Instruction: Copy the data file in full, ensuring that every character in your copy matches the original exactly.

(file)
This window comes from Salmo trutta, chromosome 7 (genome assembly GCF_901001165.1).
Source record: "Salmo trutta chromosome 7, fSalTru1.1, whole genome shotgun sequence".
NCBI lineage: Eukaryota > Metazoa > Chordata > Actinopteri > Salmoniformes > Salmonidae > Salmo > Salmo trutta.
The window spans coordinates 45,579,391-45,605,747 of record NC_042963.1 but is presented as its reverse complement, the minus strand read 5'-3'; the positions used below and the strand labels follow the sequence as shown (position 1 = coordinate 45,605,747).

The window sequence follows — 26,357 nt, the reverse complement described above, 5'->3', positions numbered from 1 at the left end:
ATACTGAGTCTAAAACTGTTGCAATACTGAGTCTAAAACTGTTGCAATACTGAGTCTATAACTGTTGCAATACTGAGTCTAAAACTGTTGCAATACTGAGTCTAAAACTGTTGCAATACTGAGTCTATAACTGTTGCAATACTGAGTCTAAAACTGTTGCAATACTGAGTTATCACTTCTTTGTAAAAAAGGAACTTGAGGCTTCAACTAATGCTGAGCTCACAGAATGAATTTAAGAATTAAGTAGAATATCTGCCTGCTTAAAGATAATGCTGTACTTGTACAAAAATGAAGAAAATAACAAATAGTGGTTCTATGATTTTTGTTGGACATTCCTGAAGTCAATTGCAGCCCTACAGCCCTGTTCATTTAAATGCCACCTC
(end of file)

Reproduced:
This window comes from Salmo trutta, chromosome 7 (genome assembly GCF_901001165.1).
Source record: "Salmo trutta chromosome 7, fSalTru1.1, whole genome shotgun sequence".
NCBI lineage: Eukaryota > Metazoa > Chordata > Actinopteri > Salmoniformes > Salmonidae > Salmo > Salmo trutta.
The window spans coordinates 45,579,391-45,605,747 of record NC_042963.1 but is presented as its reverse complement, the minus strand read 5'-3'; the positions used below and the strand labels follow the sequence as shown (position 1 = coordinate 45,605,747).

The window sequence follows — 26,357 nt, the reverse complement described above, 5'->3', positions numbered from 1 at the left end:
ATACTGAGTCTAAAACTGTTGCAATACTGAGTCTAAAACTGTTGCAATACTGAGTCTATAACTGTTGCAATACTGAGTCTAAAACTGTTGCAATACTGAGTCTAAAACTGTTGCAATACTGAGTCTATAACTGTTGCAATACTGAGTCTAAAACTGTTGCAATACTGAGTTATCACTTCTTTGTAAAAAAGGAACTTGAGGCTTCAACTAATGCTGAGCTCACAGAATGAATTTAAGAATTAAGTAGAATATCTGCCTGCTTAAAGATAATGCTGTACTTGTACAAAAATGAAGAAAATAACAAATAGTGGTTCTATGATTTTTGTTGGACATTCCTGAAGTCAATTGCAGCCCTACAGCCCTGTTCATTTAAATGCCACCTC